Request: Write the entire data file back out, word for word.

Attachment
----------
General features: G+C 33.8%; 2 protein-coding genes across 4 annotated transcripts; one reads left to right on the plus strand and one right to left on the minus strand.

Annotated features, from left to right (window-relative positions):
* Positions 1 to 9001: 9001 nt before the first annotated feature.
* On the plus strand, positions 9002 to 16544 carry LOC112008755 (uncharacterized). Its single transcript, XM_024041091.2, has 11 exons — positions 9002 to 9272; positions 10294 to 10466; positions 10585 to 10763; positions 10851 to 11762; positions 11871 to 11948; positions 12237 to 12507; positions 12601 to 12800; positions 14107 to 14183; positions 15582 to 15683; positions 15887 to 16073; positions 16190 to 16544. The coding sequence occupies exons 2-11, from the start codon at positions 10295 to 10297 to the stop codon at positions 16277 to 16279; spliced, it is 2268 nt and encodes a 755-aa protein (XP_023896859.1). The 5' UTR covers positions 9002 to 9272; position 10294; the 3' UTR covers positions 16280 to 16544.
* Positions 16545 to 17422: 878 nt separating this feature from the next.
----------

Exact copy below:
General features: G+C 33.8%; 2 protein-coding genes across 4 annotated transcripts; one reads left to right on the plus strand and one right to left on the minus strand.

Annotated features, from left to right (window-relative positions):
* Positions 1 to 9001: 9001 nt before the first annotated feature.
* On the plus strand, positions 9002 to 16544 carry LOC112008755 (uncharacterized). Its single transcript, XM_024041091.2, has 11 exons — positions 9002 to 9272; positions 10294 to 10466; positions 10585 to 10763; positions 10851 to 11762; positions 11871 to 11948; positions 12237 to 12507; positions 12601 to 12800; positions 14107 to 14183; positions 15582 to 15683; positions 15887 to 16073; positions 16190 to 16544. The coding sequence occupies exons 2-11, from the start codon at positions 10295 to 10297 to the stop codon at positions 16277 to 16279; spliced, it is 2268 nt and encodes a 755-aa protein (XP_023896859.1). The 5' UTR covers positions 9002 to 9272; position 10294; the 3' UTR covers positions 16280 to 16544.
* Positions 16545 to 17422: 878 nt separating this feature from the next.